Hold Me Close, Young Tony Danza…


I love FRIENDS.  Especially Phoebe.  And particularly her rendition of Tiny Dancer.  This is now always the first thing that comes to mind when I see/hear of Tony Danza.  No exception today when I came across an article on Good explaining that during the 2009-2010 school year the actor ditched Hollywood for a gig teaching tenth grade English at Northeast High School in Philadelphia. Now Danza’s written a book,I’d Like to Apologize to Every Teacher I Ever Had, about the experience.

It’s an article worth reading and it comes with three quotes worth sharing:

 “teachers have no problem being held accountable by parents. In fact, they crave parent involvement.”


“(parents need to) persuade their sons and daughters to take part in their own education.”


“kids have to understand that it’s their responsibility to do well—no matter who their teacher is or the quality of their school.”


While it might sound like teachers just have to sit back and wait for the parents and the kids to get with the program, I don’t think this is it at all – which is emphasized in the concluding paragraph that states only when all three (parents, kids and teachers) work together will things turn around for the better.

During the summer, I had the opportunity to interview Suzy Greenslade from Discovery1 school in Christchurch, New Zealand.  Her school works because she (and her fellow teachers) work hard to build a relationship with the kids and with the parents. The school is clear on what they believe in, what their core values are and families sign up for Discovery1 knowing these and knowing that part of what makes this school work is their involvement.

I think the key factor here is in being clear about your purpose, about defining who you are.  If you want your kids to be passionate – be a passionate teacher and then expect the same of your students.  If you want parental involvement – invite parents to partner with you in a way that acknowledges and values their strengths, and supports the learning in your room.  If you want kids to take responsibility, give them something to be responsible for.  And don’t deviate.

Think about the words used to describe your classroom or school on a daily basis or when a potential new family comes around. Then take a closer look when no one is watching.  Do your beliefs match your behavior?

21st Century, Creativity, Innovation, Inspiration

How One Teacher Is Making School Different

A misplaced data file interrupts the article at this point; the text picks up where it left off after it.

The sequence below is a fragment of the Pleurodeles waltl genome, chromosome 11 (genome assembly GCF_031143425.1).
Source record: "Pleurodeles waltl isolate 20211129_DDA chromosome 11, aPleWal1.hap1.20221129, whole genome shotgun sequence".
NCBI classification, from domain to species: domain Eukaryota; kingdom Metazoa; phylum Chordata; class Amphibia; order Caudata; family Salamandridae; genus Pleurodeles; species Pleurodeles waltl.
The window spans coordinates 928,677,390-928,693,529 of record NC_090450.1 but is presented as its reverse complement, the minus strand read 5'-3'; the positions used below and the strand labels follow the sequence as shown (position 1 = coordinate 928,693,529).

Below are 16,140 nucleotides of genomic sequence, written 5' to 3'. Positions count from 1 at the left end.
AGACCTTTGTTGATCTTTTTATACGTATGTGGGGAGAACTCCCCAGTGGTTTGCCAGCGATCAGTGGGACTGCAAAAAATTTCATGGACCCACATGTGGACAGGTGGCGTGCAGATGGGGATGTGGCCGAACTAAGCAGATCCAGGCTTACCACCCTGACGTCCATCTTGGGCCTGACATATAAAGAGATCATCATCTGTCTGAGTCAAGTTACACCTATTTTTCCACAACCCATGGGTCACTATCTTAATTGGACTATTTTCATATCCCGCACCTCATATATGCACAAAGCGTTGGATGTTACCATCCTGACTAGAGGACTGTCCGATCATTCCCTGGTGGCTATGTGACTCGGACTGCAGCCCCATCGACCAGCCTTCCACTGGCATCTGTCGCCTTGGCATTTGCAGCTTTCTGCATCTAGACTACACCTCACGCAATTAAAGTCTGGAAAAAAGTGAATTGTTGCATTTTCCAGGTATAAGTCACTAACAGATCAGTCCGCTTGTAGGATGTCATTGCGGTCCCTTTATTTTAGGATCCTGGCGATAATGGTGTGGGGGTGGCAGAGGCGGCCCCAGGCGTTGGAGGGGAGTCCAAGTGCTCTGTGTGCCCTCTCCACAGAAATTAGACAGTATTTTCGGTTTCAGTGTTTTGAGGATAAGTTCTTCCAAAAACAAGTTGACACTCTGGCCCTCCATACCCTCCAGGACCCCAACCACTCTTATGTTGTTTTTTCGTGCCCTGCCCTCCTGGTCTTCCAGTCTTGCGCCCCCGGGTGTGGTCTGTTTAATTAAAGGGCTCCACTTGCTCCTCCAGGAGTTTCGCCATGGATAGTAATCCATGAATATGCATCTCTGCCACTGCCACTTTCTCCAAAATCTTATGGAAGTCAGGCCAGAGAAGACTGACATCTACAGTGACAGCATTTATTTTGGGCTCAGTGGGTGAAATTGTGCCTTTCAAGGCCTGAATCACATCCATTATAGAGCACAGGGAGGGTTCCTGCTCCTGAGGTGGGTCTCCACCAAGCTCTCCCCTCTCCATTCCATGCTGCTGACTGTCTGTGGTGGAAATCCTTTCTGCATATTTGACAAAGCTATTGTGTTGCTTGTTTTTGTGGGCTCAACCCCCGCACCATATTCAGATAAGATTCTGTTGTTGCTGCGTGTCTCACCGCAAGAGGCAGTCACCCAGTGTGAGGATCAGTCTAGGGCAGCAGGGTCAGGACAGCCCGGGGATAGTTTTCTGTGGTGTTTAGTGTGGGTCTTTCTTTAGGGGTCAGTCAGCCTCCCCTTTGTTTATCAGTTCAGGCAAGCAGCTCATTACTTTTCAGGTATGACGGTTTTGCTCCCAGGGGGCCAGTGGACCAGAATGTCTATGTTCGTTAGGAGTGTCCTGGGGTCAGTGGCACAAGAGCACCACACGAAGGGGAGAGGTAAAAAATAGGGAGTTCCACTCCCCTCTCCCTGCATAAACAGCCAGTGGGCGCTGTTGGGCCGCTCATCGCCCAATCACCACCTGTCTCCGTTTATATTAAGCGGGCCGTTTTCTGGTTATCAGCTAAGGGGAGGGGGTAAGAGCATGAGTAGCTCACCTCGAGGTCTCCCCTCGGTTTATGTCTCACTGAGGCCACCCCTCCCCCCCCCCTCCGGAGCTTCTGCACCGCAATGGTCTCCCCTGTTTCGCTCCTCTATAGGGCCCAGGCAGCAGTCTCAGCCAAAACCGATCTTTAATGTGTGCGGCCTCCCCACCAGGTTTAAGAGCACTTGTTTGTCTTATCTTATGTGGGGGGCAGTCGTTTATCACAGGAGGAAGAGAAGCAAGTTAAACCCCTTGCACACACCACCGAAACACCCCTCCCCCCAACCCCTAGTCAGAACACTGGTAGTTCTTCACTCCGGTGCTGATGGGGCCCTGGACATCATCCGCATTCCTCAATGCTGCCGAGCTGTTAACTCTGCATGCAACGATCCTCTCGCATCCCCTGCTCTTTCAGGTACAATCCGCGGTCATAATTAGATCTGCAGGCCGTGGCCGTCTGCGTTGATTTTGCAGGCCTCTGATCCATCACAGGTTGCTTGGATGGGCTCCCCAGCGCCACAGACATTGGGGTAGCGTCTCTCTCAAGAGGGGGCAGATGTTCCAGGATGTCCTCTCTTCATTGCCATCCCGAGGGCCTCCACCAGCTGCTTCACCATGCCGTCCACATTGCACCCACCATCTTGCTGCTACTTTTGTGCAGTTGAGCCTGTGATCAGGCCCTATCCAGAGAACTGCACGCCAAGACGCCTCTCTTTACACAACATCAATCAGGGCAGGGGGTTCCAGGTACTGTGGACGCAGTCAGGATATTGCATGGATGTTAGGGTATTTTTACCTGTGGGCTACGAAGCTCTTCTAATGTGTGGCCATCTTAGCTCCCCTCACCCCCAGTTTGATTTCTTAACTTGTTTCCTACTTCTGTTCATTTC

Yesterday, I had the pleasure of interviewing Learning Advisor, Susie Greenslade.  Susie works at Discovery1 – a special character, state-funded public school in Christchurch, New Zealand.  I posted about Discovery1 a few weeks back.  Talking with Susie gave me a few more insights into her school, why it works and how she is making school different.

Click below for more information on:

Below is a summary of our conversation.  Susie has inspired me to continue to work away to make school different in my classroom.  We both agreed that valuing our parents and working in partnership with them was the way forward.  Susie is clearly a passionate educator who loves what she does. Her homebase kids and her school community are fortunate to have her.

Speaking with Susie…

Partnerships with parents and having children learn around their passions and interests were the two key factors cited by Susie when I asked what made Discovery1 successful.  This doesn’t happen by accident.  

Parents who wish to enroll their child at Discovery1 attend orientation meetings, take tours, visit two or three times and then sit down with their child’s learning advisor to decide if it is a good fit for the parents, the child, the family and the school. Once they are a part of the school community, Susie makes time to speak with them every day, supporting them in their journey.  It’s not just their child who has started school – they have too.  Parents are partners at Discovery1.  Susie helps her parents feel comfortable in the learning environment and looks for ways to help them utilize their passions in helping children learn.  This might mean leading a workshop in a skill they have expertise in, taking students on a field trip to their place of work or a place with whom they have a connection, providing transport to and from the homebase or something completely different! She does it all without overwhelming the parents and keeping them engaged in their learning. In her words, “It wouldn’t work without the parents!”